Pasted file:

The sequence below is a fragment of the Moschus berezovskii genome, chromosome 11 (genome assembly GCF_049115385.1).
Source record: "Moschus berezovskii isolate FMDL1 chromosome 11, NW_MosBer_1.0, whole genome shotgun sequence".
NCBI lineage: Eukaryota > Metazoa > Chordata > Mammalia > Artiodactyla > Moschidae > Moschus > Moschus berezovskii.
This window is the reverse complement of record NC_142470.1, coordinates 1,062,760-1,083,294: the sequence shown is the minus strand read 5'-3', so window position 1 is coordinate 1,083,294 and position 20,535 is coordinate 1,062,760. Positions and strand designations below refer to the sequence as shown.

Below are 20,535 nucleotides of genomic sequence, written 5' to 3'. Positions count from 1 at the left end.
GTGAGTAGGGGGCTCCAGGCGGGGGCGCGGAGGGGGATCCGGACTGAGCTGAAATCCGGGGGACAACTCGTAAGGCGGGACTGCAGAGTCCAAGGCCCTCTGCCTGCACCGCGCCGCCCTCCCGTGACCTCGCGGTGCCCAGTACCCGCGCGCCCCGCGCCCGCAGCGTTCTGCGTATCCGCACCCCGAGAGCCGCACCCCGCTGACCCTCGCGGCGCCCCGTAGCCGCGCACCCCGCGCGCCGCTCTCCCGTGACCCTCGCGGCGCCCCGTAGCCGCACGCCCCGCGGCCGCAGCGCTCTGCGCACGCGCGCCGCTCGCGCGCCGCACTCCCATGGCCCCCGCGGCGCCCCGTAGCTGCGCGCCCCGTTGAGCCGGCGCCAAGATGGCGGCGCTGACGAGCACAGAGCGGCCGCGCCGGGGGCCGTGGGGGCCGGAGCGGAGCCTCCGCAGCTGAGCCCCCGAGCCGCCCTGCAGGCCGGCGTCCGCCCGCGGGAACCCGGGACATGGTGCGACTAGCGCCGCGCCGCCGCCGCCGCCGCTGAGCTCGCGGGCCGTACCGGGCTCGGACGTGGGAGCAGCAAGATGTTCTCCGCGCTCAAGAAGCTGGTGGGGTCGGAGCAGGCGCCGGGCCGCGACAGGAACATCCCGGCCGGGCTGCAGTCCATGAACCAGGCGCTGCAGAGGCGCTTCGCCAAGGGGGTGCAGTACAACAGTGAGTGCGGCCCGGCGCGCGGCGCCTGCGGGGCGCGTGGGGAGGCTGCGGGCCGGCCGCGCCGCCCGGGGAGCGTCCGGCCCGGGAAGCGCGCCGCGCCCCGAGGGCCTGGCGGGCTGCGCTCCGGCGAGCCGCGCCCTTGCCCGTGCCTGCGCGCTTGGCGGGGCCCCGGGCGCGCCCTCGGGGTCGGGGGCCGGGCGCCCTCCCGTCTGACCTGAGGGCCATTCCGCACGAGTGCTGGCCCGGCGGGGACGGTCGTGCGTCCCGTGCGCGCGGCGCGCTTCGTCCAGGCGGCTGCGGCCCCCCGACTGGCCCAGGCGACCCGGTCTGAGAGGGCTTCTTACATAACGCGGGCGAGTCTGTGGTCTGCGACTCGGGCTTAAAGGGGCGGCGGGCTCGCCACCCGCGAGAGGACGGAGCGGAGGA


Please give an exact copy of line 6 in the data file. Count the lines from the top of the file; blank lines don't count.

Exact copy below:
GTGAGTAGGGGGCTCCAGGCGGGGGCGCGGAGGGGGATCCGGACTGAGCTGAAATCCGGGGGACAACTCGTAAGGCGGGACTGCAGAGTCCAAGGCCCTCTGCCTGCACCGCGCCGCCCTCCCGTGACCTCGCGGTGCCCAGTACCCGCGCGCCCCGCGCCCGCAGCGTTCTGCGTATCCGCACCCCGAGAGCCGCACCCCGCTGACCCTCGCGGCGCCCCGTAGCCGCGCACCCCGCGCGCCGCTCTCCCGTGACCCTCGCGGCGCCCCGTAGCCGCACGCCCCGCGGCCGCAGCGCTCTGCGCACGCGCGCCGCTCGCGCGCCGCACTCCCATGGCCCCCGCGGCGCCCCGTAGCTGCGCGCCCCGTTGAGCCGGCGCCAAGATGGCGGCGCTGACGAGCACAGAGCGGCCGCGCCGGGGGCCGTGGGGGCCGGAGCGGAGCCTCCGCAGCTGAGCCCCCGAGCCGCCCTGCAGGCCGGCGTCCGCCCGCGGGAACCCGGGACATGGTGCGACTAGCGCCGCGCCGCCGCCGCCGCCGCTGAGCTCGCGGGCCGTACCGGGCTCGGACGTGGGAGCAGCAAGATGTTCTCCGCGCTCAAGAAGCTGGTGGGGTCGGAGCAGGCGCCGGGCCGCGACAGGAACATCCCGGCCGGGCTGCAGTCCATGAACCAGGCGCTGCAGAGGCGCTTCGCCAAGGGGGTGCAGTACAACAGTGAGTGCGGCCCGGCGCGCGGCGCCTGCGGGGCGCGTGGGGAGGCTGCGGGCCGGCCGCGCCGCCCGGGGAGCGTCCGGCCCGGGAAGCGCGCCGCGCCCCGAGGGCCTGGCGGGCTGCGCTCCGGCGAGCCGCGCCCTTGCCCGTGCCTGCGCGCTTGGCGGGGCCCCGGGCGCGCCCTCGGGGTCGGGGGCCGGGCGCCCTCCCGTCTGACCTGAGGGCCATTCCGCACGAGTGCTGGCCCGGCGGGGACGGTCGTGCGTCCCGTGCGCGCGGCGCGCTTCGTCCAGGCGGCTGCGGCCCCCCGACTGGCCCAGGCGACCCGGTCTGAGAGGGCTTCTTACATAACGCGGGCGAGTCTGTGGTCTGCGACTCGGGCTTAAAGGGGCGGCGGGCTCGCCACCCGCGAGAGGACGGAGCGGAGGA